Romans 11:1-12
A People Chosen By Grace

Authored By Rev. Takao Kiyohiro, Tokyo, Japan

Re-Translated In March 2000

1.  The Passion season put a suspension on it, but I would like for us to begin reading again from chapter eleven of The Epistle To The Roman Disciples written by Paul.  With this chapter the second major division comes to an end, but let's go on in our reading by splitting this into three sessions.  Today's is from verses one to twelve.

God Doesn't Reject [Anyone]

2. First I'll read verse one.

"So, let me ask.  Did God reject his own people?  It's just not so.  I myself am an Israelite, a descendant of Abraham, a person from the tribe of Benjamin," (verse one).

3.  Who is Paul asking this question?  In verse thirteen the text says, "Well, I say to you Gentiles."  Judging from the flow of his speech in chapter eleven, and even in verse one, they think that Gentile Christians are the ones on Paul's mind.  In order to understand these words, first of all, let's turn back to the part before in chapter ten.

4.  In chapter ten and verse twelve Paul recorded with great joy that, "There is no difference between Jew and Greek; for, there is the same Lord over every person and he is abundantly gracious to everyone who calls upon him."  But, at the same time there was great sadness in Paul because of the fact that "Not everyone has submitted to the gospel," (verse sixteen).  It must have been the Jews who had obstinately rejected the gospel that Paul had specifically pictured in his mind.  The message of salvation was near them.  It's not that they haven't been able to hear.  Paul said quoting Psalm nineteen, "A voice echoes to every land and his words extend to the end of the world."  These words extended to them as well.  It is not that God did not raise his saving hand to them.  At the end of chapter ten, Paul quotes Isaiah.  "I have presented my hand all day long to a disobedient and defiant people."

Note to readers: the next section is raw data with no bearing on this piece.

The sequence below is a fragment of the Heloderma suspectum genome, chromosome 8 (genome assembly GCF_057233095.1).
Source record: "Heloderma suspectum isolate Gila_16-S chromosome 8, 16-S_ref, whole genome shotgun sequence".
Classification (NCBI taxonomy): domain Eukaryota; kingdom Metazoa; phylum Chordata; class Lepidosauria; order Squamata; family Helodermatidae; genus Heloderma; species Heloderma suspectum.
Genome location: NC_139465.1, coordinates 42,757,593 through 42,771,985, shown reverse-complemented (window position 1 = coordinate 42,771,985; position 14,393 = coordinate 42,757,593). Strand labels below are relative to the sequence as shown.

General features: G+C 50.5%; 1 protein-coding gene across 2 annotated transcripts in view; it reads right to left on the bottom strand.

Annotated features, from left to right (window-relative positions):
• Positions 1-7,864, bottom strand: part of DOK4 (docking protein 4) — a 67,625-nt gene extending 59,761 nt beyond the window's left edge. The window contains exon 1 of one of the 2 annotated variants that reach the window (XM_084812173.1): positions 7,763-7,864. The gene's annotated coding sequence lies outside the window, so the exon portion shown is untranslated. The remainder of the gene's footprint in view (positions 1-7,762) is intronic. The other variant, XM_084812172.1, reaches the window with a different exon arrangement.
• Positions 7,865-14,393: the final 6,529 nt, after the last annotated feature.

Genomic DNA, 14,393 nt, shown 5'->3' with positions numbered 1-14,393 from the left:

5.  They could not ascribe their unbelief to God's responsibility; this has been dealt with in chapter ten.  A natural conclusion to that might go something like this,  "God did what he was supposed to do.  Nevertheless, since the Jews did not submit to the gospel, isn't it natural to assume the Jews had already been rejected by God?"  From that [idea] it wouldn't be strange at all had the thought that "God abandoned the Jews and chose us instead" had arisen among Gentile Christians.  Next we read from verse nineteen, he expresses the thoughts of these Gentile Christians that "the reason the branch was broken off is so I'd be engrafted in."

6.  Or, this kind of thinking, even if it did not come from Paul's statements in chapter ten, may have already taken place in a specific evangelistic work. While on the one hand the Jews obstinately reject the gospel, the Gentiles are being led to faith.  When we read The Acts Of The Apostles that was the general situation in the early church in the lands outside of Palestine.  Perhaps the majority of the church members even in the church at Rome were non-Jewish.  If somebody had said in such a context that "God had already abandoned them.  He rejected them," it would not have been illogical.